Chuck Schumer wants amnesty for illegals and a path to citizenship for “all 11 million or however many undocumented there are here.” Now 11 million is the number that has been used for at least the past 10 years. I guess we are to assume that the million plus coming across our southern border each year somehow does not add to the total and those already here haven’t had any babies. In reality the number is likely closer to or greater than 30 million. Schumer said that we need new citizens because “We have a population that is not reproducing on its own with the same level that it used to.” On this point he is correct. The fertility rate has to be 2.1 to just maintain population at its current level. A rate above 2.1 means population is growing. A rate below 2.1 means that population is falling. Western Europe and Japan have had fertility rates well below replacement for several decades now and their populations are in decline. The fertility rate in the United States is 1.6. So Schumer is correct but has conveniently forgot that one of the reasons for the decline in the birth rate has been the 61 million abortions performed in the United States since Roe. Around 1 million babies are aborted each year and some major cities actually have had more abortions than live births.
The decline in birth rates is across all races and ethnicities. A report from the US Centers for Disease Control and Prevention’s National Center for Health Statistics found that births dropped by 4% among white, black and Latina women, 9% for Asian women, 3% for Hawaiians and other Pacific Islanders and 7% for Native American and Alaska native women. Families are getting smaller. Birth rates have fallen amongst teenagers and the average age of new mothers has increased.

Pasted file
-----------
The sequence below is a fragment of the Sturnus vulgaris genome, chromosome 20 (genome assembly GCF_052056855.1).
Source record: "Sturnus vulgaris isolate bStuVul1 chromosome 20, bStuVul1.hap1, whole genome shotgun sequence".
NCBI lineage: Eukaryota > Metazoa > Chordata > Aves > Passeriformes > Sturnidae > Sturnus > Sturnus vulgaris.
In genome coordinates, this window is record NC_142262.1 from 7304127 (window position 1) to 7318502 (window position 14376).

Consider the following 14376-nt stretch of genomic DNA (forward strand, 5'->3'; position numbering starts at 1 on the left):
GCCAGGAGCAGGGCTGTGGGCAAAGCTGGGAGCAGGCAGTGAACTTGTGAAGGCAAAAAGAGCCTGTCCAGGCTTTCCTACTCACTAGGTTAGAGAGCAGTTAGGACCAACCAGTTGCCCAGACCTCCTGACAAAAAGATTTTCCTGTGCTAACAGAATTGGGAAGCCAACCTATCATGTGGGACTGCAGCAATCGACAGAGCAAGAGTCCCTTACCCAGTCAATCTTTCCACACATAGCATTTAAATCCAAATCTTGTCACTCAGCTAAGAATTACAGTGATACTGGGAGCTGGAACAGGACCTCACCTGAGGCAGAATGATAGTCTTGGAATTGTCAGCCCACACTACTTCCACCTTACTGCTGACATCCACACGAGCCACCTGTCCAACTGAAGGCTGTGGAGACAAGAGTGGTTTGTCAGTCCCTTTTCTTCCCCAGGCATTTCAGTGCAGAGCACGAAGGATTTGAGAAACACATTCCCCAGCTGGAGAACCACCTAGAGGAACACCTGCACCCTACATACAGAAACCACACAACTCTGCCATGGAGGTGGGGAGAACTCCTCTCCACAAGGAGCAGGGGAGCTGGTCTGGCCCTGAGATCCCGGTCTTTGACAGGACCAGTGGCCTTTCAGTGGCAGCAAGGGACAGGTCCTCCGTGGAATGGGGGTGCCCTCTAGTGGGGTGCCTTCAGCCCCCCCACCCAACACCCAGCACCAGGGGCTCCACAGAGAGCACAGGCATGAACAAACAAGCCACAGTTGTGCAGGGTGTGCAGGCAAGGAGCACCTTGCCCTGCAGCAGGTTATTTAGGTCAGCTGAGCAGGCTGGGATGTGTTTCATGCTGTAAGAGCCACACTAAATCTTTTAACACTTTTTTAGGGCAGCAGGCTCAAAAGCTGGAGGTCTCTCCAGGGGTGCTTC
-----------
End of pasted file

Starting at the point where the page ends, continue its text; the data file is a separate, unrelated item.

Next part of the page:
Thus, more and more new immigrants are needed to come into the country since apparently once they get here, they stop having as many babies. Actually, birth rates are in decline throughout much of the world. Globally, birth rates are projected to fall below replacement by 2070. Ninety countries are expected to have these lower birth rates with only some African countries and Pakistan are expected to maintain a growing population. China which once had a one child policy has reversed itself. Under the old policy, Chinese families had a cultural preference for male children and aborted female fetuses. This skewed the population with too few females and Chinese population is falling by 400,000 per year. Now the Chinese are providing incentives for three children households.
Importantly, the decreasing birth rates have an immediate impact on social security. In the 1960s there were 6 workers per retiree. That ratio is decreasing. As early as 2035 there will be only two workers per retiree. Also there will be 78 million people over the age of 65 and 76 million under the age of 18. That means that fewer workers pay into the system to support retirees. In order to maintain the payout to retirees, the worker contributions must increase which may become untenable and pit worker against retiree. At a fertility rate of 1.6, the amount of unfunded social security obligations rise to $4 trillion on top of the $17 trillion predicted to occur between 2035 and 2095. This is a demographic time bomb.
The obvious solution is to reform social security. The alternatives are to increase contributions – likely the employer contribution to minimize the political blowback, to decrease payouts – highly unlikely – or to change the program from the current pay-as-you-go system. Now social security payments come from current contributions. That is why the interest return on contributions over a lifetime is a miniscule 1.23 percent. Imagine that a private investment firm told you that if you invest at the same level as your social security contributions over a 30 year term, you would get a return of 1.2 percent! You would be irrational to do so. That is why social security is a mandatory government imposed program. It fails the market test. Instead of a change like adjusting the inflation index or a more radical market based reform, the most likely change would be to increase the age at which retirees can receive full benefits. When enacted only 54% of 21-year-old men and 61% of 21-year-old women lived to age 65. In 2019, 81% of 21-year-old men and 89% of 21-year-old women lived to age 65. Raising the full retirement age from 67 to 70 would cut the deficit by one third.